An employer I do not think is legally obligated to except a longer notice period given by an employee. However, the employer has the opportunity to accept a longer notice period or not. If they do accept the longer notice period and they sent confirmation of their (employer) acceptance of the longer notice period, then yes the employer would be liable for payment for the extended notice period.

    The person who is going on around the world trip could be considered as having a career break and could fall under a career break policy.
     
    Posted: Jan 26, 2019 By: soundengineeruk Member since: Jul 25, 2012
    #15
  16. Newchodge

    Newchodge UKBF Big Shot Free Member

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    There is never any question of an employer accepting or not accepting any notice period. The notice period in the contract is the MINIMUM that should be given.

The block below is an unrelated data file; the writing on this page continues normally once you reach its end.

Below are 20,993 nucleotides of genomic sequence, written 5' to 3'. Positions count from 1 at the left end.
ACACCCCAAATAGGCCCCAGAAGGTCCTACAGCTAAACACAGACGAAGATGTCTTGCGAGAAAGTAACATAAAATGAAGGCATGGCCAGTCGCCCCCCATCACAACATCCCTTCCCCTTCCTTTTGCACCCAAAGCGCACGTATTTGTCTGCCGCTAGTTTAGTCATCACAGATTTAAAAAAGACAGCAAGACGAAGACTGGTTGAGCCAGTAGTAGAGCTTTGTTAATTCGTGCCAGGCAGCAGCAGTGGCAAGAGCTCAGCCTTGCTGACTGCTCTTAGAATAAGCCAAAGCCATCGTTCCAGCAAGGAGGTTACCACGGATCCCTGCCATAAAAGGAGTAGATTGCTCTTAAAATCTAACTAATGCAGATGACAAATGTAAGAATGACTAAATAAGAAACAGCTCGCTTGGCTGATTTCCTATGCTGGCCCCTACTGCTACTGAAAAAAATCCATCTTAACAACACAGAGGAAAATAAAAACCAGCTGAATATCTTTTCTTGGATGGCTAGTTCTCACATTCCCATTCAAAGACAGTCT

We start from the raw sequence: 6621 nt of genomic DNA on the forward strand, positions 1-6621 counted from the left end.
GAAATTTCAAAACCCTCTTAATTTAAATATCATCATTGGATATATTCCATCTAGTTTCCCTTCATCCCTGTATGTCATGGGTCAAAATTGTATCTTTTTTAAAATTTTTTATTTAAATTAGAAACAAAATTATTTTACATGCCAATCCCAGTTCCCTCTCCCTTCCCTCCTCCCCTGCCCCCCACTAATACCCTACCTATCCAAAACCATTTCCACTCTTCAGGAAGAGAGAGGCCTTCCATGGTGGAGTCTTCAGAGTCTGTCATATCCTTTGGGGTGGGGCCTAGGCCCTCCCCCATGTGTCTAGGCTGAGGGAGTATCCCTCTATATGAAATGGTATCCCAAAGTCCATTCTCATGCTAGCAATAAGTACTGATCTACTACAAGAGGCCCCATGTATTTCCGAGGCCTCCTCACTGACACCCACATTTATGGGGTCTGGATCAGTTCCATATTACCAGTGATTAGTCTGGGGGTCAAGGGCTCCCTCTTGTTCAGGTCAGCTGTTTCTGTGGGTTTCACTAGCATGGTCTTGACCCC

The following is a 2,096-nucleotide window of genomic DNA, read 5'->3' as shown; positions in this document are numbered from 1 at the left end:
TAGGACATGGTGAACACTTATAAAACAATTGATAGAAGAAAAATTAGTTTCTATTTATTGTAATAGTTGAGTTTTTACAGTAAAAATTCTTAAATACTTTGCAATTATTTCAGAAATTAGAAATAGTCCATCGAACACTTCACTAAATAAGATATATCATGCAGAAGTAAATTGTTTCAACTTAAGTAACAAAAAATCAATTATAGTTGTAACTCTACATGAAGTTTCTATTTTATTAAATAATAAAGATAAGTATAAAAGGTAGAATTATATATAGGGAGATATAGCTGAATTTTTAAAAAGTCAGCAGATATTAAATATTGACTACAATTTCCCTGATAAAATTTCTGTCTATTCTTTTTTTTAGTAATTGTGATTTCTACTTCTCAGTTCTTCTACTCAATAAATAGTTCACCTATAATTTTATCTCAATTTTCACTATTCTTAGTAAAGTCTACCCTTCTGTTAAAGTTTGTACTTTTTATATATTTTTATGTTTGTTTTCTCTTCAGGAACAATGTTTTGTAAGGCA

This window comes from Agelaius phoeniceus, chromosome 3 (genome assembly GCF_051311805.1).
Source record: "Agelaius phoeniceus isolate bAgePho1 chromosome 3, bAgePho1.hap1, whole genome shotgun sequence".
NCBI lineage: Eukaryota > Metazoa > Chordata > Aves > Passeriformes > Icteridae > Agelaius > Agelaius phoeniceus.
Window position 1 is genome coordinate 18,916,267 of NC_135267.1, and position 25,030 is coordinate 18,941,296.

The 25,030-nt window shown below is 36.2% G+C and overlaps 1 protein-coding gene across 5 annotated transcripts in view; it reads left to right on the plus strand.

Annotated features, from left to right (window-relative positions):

I realise that these forums are designed so that people can offer their opinion, but it is helpful if the opinion has at least a basis in reality.
     
    Posted: Jan 26, 2019 By: Newchodge Member since: Nov 8, 2012
    #16
  17. obscure

    obscure UKBF Ace Free Member

    2,866 671
    Then leave it to those like Cyndy who are.
     
    Posted: Jan 26, 2019 By: obscure Member since: Jan 18, 2008
    #17
  18. soundengineeruk

    soundengineeruk UKBF Regular Free Member

    375 66
    The OP said at least 4 weeks must be given, the OP gave 6 weeks notice but the employer appears to revert to the minimum of 4 weeks, as I said do think they are legally obligated to accept 6 weeks notice.